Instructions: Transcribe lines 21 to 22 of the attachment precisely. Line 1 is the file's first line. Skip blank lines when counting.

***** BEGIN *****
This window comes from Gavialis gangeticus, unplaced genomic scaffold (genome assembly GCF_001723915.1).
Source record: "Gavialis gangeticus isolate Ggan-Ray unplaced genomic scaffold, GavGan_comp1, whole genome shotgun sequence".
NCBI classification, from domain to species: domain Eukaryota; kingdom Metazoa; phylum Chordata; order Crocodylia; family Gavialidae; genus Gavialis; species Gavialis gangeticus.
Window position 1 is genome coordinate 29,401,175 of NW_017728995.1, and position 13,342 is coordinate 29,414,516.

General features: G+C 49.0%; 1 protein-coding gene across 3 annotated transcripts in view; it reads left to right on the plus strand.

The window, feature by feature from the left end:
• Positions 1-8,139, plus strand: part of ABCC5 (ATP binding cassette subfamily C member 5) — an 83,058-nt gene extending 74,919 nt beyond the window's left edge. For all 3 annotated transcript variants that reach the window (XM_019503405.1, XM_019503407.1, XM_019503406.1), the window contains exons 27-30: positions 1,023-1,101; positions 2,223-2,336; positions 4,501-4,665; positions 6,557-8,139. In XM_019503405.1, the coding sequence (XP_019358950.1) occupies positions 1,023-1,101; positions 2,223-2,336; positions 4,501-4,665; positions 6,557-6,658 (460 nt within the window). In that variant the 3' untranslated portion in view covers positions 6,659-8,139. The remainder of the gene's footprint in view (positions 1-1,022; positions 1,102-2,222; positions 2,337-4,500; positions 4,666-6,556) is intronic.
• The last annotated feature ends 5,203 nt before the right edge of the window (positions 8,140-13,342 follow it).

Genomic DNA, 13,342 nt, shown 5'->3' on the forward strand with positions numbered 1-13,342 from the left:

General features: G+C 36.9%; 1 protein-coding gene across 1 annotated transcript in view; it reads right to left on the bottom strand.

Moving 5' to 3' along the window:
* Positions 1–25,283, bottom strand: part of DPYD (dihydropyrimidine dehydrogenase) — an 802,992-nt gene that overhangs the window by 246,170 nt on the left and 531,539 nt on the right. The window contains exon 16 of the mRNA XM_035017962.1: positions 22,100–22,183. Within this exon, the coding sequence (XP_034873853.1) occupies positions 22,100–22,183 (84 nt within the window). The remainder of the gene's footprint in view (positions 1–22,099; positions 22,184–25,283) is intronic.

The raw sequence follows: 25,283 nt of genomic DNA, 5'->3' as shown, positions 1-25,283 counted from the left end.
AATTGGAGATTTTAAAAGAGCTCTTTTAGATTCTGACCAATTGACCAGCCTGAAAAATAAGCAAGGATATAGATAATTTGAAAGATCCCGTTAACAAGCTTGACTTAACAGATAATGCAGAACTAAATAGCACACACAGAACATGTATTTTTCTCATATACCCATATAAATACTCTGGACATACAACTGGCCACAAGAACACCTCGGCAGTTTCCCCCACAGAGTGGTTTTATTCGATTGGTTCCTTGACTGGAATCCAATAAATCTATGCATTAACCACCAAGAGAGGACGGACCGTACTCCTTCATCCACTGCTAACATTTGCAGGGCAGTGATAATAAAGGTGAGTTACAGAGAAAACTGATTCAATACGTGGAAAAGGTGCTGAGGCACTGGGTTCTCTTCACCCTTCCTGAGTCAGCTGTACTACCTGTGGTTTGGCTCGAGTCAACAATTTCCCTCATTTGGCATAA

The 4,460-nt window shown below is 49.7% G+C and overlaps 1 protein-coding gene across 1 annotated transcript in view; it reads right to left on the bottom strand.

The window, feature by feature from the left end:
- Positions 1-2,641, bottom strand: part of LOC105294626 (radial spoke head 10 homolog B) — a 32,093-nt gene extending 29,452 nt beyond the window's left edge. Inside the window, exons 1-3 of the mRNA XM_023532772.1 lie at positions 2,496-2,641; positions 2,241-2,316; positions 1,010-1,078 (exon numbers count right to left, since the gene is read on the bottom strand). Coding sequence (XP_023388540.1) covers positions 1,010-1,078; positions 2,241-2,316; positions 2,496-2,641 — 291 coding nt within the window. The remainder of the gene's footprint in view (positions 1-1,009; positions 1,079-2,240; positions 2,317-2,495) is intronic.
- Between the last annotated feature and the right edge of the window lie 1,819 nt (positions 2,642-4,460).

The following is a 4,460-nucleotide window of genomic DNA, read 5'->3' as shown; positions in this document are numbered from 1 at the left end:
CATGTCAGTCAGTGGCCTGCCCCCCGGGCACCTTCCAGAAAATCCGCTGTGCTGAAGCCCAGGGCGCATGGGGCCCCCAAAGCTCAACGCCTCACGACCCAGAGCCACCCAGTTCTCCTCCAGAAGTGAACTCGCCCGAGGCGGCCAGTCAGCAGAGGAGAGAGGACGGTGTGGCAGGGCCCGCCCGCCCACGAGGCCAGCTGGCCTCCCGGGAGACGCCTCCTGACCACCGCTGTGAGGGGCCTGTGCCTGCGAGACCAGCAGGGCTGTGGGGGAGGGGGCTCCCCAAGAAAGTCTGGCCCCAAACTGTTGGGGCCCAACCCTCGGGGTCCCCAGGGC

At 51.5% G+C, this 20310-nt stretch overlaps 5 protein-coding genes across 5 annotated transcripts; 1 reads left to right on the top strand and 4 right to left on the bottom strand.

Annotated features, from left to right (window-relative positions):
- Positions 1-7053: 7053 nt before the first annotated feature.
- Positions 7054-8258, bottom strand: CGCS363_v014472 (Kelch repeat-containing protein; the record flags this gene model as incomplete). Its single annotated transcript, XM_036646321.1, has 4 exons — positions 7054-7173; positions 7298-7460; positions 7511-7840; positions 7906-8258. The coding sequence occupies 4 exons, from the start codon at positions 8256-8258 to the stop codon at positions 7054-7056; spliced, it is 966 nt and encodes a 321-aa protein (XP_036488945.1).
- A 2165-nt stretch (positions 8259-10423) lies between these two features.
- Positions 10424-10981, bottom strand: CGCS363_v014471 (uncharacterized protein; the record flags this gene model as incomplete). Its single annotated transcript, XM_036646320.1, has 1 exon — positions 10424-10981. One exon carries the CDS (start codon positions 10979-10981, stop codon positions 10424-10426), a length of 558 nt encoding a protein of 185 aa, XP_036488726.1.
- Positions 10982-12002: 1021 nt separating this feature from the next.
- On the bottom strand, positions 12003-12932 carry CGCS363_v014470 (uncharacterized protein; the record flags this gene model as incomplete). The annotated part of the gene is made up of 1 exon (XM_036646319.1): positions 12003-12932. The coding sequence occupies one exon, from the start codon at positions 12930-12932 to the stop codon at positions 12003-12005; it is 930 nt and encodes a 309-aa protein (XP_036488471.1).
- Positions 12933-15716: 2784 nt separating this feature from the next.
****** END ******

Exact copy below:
At 51.5% G+C, this 20310-nt stretch overlaps 5 protein-coding genes across 5 annotated transcripts; 1 reads left to right on the top strand and 4 right to left on the bottom strand.

Annotated features, from left to right (window-relative positions):